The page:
is, therefore, only natural, I think, that my interest and pride in this community should be deepened and rendered indelibly lasting by a sense of gratitude for what this community has done for me.
I am convinced that I am essentially a small-town man. For apart from such considerations as the small town's neighborliness and opportunity for human relationships, I think there is something infinitely fine and worthy of preservation in the virile pride and civic selfrespect which characterizes our North Carolina towns and cities. Anyone who has deeply pondered the subject at all knows, that in the case of the individual, the first requisite of the spiritual life is a deep and abiding self-respect. Until a man is conscious of the eternal value and even divinity of human personality, he cannot establish contact with the living springs of spiritual power.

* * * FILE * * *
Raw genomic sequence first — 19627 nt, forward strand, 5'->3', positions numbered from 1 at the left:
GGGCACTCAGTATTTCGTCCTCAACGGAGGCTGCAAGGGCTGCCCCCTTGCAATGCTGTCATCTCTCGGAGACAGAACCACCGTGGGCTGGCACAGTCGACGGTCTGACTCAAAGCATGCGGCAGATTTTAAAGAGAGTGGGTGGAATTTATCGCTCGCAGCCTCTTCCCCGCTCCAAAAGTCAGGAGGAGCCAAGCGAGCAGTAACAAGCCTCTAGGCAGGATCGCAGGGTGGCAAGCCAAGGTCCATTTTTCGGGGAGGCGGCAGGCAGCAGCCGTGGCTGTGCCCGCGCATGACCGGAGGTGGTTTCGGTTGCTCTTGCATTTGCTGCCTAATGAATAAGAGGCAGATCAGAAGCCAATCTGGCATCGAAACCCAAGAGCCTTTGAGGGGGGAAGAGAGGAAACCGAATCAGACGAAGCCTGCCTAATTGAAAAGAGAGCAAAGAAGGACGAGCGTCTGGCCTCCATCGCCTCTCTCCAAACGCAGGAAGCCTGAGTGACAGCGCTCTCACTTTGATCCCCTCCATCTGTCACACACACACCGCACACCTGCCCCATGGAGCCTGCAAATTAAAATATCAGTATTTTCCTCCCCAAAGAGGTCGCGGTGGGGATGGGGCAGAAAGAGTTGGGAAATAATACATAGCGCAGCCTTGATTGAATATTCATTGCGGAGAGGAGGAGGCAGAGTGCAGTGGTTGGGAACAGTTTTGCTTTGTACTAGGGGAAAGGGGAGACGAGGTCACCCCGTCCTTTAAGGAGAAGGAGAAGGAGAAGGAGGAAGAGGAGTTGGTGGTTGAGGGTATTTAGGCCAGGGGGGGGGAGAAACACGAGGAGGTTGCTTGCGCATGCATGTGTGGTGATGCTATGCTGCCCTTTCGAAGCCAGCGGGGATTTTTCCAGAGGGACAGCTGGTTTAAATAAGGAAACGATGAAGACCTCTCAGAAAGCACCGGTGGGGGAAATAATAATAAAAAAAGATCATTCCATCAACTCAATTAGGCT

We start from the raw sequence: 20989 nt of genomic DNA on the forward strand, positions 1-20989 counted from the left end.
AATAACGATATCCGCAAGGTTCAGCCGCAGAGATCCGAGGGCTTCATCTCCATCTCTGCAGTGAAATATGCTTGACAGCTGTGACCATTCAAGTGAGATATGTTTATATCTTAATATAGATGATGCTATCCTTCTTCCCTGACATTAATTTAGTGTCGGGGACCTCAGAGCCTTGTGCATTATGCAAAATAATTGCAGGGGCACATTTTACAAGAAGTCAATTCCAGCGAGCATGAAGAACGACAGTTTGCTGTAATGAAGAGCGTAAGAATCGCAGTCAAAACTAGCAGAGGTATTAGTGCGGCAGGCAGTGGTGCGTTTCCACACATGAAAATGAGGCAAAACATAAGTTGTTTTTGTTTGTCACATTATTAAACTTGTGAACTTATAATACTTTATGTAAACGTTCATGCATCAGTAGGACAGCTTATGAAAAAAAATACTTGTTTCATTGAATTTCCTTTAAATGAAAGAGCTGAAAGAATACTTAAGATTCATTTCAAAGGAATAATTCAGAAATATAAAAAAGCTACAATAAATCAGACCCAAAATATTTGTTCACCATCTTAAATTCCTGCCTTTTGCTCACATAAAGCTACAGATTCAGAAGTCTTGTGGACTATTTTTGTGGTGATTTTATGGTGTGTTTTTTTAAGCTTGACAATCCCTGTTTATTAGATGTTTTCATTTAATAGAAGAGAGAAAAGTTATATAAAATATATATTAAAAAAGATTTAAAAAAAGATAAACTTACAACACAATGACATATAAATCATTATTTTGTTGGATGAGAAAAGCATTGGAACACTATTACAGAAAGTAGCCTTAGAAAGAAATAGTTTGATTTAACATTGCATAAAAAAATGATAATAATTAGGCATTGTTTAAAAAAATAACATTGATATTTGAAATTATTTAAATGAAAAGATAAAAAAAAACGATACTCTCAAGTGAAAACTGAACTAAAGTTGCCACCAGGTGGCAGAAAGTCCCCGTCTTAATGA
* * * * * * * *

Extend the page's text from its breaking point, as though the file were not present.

This analogy applies, I think, in the case of a state or town, or even more especially a church. North Carolina's tremendous forward march these last years is attributable in no small measure, in my judgment, to the fine state pride and patriotism of her people. And similarly, but gaining in intensity because confined to a narrower field of activity, the consciousness of individual civic and religious responsibility, and faith in the efficacy of coöperative endeavor have made this one of the most wholesome communities in North Carolina. There is nothing of resignation or indifference to the problems about this town or its people. It is a living, breathing part of a great and aspiring commonwealth and it is in this spirit that I bring greetings and a message of welcome to the representatives of our great denomination assembled here today. And if into this message I inject a note of challenge, I am proud of the assurance, born of years of observation of the struggles, vicissitudes, and triumphs of our Baptist people, that the most genuine welcome I can bring to you is